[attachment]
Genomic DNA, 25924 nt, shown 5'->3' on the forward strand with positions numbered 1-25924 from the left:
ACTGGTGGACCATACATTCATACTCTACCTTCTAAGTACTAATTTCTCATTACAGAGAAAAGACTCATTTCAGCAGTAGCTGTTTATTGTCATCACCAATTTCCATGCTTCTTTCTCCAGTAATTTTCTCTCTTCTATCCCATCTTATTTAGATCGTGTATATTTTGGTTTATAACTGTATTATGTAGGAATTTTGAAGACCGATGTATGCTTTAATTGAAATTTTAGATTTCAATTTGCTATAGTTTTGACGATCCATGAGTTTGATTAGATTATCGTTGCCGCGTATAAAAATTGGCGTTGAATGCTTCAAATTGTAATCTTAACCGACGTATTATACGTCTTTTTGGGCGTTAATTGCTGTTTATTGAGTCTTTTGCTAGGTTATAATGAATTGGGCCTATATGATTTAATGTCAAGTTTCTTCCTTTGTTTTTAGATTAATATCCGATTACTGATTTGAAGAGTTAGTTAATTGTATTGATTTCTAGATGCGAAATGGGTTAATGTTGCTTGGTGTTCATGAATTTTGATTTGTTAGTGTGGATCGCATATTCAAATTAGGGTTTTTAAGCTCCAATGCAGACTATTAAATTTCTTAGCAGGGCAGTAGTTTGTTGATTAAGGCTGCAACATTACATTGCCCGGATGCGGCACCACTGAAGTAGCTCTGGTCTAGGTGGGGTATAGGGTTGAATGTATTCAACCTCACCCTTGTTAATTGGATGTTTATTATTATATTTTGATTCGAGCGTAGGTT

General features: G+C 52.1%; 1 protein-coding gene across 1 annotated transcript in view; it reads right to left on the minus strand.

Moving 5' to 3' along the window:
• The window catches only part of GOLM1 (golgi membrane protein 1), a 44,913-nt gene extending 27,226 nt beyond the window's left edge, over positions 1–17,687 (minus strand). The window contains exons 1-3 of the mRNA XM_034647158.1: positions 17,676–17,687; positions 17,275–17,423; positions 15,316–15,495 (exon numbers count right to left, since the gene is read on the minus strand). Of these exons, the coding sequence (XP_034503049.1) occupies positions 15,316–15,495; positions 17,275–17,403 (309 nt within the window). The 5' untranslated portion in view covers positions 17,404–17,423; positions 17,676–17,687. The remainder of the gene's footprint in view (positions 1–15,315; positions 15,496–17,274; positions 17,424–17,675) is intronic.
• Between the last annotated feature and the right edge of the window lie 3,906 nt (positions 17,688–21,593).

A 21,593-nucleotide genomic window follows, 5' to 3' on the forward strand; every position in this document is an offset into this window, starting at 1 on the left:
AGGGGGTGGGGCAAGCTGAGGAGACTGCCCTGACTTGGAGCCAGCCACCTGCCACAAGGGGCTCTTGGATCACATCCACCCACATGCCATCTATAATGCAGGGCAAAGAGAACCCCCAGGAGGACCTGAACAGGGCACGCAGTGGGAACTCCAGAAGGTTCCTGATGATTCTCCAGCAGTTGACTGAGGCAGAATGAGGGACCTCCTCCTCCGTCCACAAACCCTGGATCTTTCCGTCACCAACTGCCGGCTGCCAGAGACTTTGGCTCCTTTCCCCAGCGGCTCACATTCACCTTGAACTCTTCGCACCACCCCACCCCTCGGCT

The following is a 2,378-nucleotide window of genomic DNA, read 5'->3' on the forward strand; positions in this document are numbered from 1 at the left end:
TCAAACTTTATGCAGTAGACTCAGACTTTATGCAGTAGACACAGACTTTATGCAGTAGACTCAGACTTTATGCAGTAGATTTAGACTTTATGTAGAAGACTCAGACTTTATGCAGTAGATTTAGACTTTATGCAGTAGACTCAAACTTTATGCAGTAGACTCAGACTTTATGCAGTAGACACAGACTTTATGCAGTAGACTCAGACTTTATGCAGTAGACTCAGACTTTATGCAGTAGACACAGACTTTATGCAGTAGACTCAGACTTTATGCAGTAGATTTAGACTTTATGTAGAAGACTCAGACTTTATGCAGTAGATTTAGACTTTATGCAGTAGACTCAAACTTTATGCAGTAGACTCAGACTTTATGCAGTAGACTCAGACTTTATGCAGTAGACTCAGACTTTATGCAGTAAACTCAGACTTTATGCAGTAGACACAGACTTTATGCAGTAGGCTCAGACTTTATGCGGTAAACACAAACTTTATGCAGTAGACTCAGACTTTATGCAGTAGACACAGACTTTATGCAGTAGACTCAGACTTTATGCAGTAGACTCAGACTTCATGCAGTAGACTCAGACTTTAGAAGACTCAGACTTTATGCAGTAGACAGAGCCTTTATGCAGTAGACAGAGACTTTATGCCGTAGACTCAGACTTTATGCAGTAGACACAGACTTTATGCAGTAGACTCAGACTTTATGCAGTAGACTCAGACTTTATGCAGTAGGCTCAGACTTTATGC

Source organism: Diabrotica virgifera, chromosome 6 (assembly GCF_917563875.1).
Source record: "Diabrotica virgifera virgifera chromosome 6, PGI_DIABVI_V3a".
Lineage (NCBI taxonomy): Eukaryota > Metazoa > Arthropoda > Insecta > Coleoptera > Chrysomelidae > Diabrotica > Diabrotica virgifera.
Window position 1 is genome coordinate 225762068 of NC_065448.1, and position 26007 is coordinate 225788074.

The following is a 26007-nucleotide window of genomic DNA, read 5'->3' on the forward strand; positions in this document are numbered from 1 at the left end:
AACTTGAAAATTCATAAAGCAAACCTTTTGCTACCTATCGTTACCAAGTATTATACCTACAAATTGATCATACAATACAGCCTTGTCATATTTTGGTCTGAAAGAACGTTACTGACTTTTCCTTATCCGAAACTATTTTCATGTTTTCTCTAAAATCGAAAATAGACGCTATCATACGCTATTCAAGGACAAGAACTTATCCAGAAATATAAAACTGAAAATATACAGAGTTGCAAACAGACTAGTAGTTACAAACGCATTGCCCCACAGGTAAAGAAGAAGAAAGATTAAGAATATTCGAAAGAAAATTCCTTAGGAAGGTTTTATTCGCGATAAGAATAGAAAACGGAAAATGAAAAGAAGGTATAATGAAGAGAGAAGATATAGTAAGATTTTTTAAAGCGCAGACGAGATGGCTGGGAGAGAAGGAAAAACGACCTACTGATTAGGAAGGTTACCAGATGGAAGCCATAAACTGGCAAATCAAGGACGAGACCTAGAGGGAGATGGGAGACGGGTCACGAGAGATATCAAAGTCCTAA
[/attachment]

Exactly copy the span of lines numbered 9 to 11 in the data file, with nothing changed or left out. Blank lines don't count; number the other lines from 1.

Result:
The following is a 2,378-nucleotide window of genomic DNA, read 5'->3' on the forward strand; positions in this document are numbered from 1 at the left end:
TCAAACTTTATGCAGTAGACTCAGACTTTATGCAGTAGACACAGACTTTATGCAGTAGACTCAGACTTTATGCAGTAGATTTAGACTTTATGTAGAAGACTCAGACTTTATGCAGTAGATTTAGACTTTATGCAGTAGACTCAAACTTTATGCAGTAGACTCAGACTTTATGCAGTAGACACAGACTTTATGCAGTAGACTCAGACTTTATGCAGTAGACTCAGACTTTATGCAGTAGACACAGACTTTATGCAGTAGACTCAGACTTTATGCAGTAGATTTAGACTTTATGTAGAAGACTCAGACTTTATGCAGTAGATTTAGACTTTATGCAGTAGACTCAAACTTTATGCAGTAGACTCAGACTTTATGCAGTAGACTCAGACTTTATGCAGTAGACTCAGACTTTATGCAGTAAACTCAGACTTTATGCAGTAGACACAGACTTTATGCAGTAGGCTCAGACTTTATGCGGTAAACACAAACTTTATGCAGTAGACTCAGACTTTATGCAGTAGACACAGACTTTATGCAGTAGACTCAGACTTTATGCAGTAGACTCAGACTTCATGCAGTAGACTCAGACTTTAGAAGACTCAGACTTTATGCAGTAGACAGAGCCTTTATGCAGTAGACAGAGACTTTATGCCGTAGACTCAGACTTTATGCAGTAGACACAGACTTTATGCAGTAGACTCAGACTTTATGCAGTAGACTCAGACTTTATGCAGTAGGCTCAGACTTTATGC

Source organism: Diabrotica virgifera, chromosome 6 (assembly GCF_917563875.1).